The Mayas, who in the classical era of their civilization mysteriously depopulated large stone cities in Mesoamerica, now, a millennium later, abandon their adobe and thatched roof villages in the Yucatán peninsula at a rate that could be comparable. Every year, over a thousand cross the border into the United States. This time their motives are not a mystery: local poverty and the promise of a better life, especially in California, push them to exodus. The traffic is bidirectional, in any case. While the people march north, back to the south come remittances of money, hopes and new cultural patterns. However, life for those who stay at home is not easy, especially for married women, who submit not only to an endless wait, but also to asphyxiating social norms.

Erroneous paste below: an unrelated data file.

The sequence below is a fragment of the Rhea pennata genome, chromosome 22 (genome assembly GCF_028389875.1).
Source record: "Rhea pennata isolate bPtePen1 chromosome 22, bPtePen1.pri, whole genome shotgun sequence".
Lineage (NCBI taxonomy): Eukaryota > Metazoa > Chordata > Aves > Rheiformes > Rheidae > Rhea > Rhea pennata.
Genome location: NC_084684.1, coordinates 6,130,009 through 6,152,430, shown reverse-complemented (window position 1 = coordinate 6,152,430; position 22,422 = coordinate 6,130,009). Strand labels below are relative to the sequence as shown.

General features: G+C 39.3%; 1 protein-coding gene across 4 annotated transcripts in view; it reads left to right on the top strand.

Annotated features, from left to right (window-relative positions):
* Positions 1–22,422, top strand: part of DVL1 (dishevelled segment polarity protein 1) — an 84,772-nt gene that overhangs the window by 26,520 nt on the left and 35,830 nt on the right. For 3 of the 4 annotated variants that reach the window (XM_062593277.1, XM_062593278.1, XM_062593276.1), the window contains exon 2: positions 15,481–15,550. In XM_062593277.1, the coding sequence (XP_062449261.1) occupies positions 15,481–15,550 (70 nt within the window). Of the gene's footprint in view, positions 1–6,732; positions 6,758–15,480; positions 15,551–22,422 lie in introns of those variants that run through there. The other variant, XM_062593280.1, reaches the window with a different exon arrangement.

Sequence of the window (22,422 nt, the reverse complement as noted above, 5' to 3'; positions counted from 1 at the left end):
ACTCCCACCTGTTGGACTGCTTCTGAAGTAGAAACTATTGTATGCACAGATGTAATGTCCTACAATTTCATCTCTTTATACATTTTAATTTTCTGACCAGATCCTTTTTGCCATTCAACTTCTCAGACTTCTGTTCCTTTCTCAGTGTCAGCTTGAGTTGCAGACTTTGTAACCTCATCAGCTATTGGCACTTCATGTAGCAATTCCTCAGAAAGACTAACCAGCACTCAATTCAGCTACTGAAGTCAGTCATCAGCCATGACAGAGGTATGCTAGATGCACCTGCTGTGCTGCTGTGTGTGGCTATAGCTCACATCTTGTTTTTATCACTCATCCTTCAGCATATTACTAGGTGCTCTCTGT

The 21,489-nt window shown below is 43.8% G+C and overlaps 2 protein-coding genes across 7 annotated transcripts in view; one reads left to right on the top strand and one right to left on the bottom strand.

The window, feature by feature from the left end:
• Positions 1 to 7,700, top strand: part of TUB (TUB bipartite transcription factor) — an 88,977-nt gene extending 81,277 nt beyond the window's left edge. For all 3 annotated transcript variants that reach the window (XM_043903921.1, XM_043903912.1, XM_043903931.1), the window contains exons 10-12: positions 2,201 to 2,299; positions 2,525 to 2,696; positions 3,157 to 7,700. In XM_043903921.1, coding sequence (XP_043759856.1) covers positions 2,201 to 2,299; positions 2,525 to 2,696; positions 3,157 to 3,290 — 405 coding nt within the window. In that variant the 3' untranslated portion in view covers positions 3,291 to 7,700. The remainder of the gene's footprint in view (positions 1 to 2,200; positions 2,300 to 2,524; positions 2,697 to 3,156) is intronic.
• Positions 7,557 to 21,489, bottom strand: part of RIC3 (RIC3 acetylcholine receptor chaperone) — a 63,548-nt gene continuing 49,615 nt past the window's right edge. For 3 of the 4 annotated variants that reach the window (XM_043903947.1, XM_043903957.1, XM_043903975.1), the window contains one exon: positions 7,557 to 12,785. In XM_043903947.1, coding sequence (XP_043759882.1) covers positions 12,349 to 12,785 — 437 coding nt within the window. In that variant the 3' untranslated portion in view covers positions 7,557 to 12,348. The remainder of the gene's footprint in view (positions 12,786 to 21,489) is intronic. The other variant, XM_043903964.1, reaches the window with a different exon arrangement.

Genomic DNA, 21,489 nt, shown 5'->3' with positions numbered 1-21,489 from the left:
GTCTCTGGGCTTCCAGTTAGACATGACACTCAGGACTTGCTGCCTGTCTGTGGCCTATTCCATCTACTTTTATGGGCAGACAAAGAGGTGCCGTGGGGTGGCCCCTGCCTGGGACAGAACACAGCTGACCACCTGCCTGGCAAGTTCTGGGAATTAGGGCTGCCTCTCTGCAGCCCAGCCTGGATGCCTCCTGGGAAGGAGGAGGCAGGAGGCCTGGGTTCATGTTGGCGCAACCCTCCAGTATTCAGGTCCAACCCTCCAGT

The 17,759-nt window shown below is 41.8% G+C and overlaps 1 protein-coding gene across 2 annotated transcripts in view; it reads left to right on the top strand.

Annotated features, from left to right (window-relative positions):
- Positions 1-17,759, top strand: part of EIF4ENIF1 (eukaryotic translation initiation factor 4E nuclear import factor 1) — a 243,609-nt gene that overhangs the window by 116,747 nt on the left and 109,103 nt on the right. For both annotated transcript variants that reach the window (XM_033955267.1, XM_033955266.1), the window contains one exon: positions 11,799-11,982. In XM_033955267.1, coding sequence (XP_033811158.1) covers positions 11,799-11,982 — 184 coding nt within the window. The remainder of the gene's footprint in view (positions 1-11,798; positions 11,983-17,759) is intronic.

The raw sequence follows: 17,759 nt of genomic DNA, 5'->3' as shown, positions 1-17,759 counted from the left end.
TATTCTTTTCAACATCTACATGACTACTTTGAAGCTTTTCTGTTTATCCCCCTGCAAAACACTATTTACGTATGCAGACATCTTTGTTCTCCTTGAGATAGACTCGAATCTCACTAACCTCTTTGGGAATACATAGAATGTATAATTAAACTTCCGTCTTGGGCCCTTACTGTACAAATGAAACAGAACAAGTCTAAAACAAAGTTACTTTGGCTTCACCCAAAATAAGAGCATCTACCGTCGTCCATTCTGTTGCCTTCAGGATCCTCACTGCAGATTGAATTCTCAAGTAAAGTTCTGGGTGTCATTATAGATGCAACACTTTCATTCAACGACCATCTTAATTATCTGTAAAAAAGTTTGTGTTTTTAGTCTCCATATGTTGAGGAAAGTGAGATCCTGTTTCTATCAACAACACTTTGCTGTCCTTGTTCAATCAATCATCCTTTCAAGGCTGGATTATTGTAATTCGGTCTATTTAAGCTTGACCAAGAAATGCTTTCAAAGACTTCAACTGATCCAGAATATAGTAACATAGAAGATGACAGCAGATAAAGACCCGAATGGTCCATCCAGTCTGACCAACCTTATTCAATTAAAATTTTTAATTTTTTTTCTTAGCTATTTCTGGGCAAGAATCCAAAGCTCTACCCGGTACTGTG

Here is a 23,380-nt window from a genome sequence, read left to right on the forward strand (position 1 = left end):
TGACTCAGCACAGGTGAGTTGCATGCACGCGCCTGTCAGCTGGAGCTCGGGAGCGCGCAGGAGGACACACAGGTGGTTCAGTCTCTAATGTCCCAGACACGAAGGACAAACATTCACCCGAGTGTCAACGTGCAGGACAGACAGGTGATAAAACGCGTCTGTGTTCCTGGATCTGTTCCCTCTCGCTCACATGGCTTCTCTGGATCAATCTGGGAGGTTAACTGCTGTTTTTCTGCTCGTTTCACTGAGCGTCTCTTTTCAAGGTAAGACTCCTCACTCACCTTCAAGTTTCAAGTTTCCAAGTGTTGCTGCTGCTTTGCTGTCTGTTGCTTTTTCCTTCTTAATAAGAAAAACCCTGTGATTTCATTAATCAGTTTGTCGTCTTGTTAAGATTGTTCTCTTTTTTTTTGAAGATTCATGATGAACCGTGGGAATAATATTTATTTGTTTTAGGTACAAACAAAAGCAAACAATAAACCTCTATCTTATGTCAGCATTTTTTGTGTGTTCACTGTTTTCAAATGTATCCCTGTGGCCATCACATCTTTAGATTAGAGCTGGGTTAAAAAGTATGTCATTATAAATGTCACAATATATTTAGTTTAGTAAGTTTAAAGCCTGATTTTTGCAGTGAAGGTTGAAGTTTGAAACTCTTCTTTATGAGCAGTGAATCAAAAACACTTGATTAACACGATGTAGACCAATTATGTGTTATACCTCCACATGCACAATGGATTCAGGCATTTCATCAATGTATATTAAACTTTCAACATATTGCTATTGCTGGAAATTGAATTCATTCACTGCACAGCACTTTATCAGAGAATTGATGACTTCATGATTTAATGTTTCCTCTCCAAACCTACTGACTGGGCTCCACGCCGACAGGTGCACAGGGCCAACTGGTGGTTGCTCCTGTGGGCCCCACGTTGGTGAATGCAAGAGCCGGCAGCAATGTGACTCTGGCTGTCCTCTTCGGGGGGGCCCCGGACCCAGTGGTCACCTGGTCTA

The city of San Francisco, in California, is the most expensive in the United States of America and one of the most sophisticated. Birthplace of the hippie movement in the 60's and the current revolution in computers and the Internet, it now can pay a millenarian anachronism, as it is surrounded by a string of Mayan communities. More than 70,000 immigrants from Yucatán -5,000 kilometers (3,106 miles) away- swarm in suburbs like San Rafael or the Mission district. Attracted by what seems to be like a new gold rush, most arrive without knowing a word in English and just a few in Spanish to work as dishwashers and kitchen assistants in restaurants. However, the journey is not only through distance, but through culture, and the clash between ancestral customs and the demands of the post-industrial society, like alcoholism and drug addiction, arises.